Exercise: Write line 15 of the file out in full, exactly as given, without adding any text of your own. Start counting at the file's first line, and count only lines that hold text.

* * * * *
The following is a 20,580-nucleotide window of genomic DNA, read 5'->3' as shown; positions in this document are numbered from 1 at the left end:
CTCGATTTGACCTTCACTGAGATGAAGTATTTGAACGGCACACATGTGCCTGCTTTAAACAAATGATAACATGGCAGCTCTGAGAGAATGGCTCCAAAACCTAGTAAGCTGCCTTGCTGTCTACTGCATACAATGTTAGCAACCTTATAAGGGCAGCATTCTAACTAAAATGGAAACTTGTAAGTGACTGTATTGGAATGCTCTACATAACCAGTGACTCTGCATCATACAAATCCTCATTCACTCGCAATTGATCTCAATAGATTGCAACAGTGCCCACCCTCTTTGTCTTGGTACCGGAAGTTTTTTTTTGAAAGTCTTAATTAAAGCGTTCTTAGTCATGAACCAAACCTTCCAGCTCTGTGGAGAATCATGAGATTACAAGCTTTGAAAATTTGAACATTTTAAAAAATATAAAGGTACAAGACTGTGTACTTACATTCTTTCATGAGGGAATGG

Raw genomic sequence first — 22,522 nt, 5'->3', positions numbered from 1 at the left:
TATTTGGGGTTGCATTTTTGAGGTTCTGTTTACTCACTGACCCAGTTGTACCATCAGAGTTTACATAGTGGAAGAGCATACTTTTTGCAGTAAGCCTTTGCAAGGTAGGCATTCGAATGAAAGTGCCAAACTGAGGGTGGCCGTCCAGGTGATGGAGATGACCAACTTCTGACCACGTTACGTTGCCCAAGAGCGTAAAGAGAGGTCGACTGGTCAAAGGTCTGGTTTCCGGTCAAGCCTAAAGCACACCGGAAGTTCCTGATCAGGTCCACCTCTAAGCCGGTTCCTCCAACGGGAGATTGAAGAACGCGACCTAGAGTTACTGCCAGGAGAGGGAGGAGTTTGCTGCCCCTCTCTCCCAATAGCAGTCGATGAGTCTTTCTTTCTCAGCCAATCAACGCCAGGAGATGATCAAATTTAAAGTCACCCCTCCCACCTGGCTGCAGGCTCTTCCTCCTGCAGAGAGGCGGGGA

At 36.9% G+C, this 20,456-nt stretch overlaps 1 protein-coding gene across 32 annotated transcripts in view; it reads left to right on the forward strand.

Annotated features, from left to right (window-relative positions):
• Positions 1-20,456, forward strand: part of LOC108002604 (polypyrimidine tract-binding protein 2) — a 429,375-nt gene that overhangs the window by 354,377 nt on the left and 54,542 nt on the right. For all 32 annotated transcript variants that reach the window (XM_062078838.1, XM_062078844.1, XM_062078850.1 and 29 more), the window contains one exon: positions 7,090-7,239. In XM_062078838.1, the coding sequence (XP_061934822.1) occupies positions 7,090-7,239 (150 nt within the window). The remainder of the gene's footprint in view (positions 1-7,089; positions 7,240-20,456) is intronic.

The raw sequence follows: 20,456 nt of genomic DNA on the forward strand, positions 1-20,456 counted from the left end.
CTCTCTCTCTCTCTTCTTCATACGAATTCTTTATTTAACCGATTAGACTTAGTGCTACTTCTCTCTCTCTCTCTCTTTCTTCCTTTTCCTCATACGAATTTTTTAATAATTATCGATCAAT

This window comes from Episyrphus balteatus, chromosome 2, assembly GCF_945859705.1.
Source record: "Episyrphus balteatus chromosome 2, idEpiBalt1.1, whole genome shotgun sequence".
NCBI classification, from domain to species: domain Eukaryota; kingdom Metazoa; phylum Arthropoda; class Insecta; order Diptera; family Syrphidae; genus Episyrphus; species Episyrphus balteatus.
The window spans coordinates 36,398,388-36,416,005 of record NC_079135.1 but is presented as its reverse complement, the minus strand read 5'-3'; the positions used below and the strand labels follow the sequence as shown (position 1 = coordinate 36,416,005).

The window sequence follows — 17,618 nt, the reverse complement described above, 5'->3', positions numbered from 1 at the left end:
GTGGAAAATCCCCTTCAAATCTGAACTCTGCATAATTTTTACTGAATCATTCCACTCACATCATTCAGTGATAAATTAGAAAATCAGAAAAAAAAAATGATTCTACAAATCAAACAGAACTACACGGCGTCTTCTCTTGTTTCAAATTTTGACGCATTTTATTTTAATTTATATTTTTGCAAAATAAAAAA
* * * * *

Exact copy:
GTGGAAAATCCCCTTCAAATCTGAACTCTGCATAATTTTTACTGAATCATTCCACTCACATCATTCAGTGATAAATTAGAAAATCAGAAAAAAAAAATGATTCTACAAATCAAACAGAACTACACGGCGTCTTCTCTTGTTTCAAATTTTGACGCATTTTATTTTAATTTATATTTTTGCAAAATAAAAAA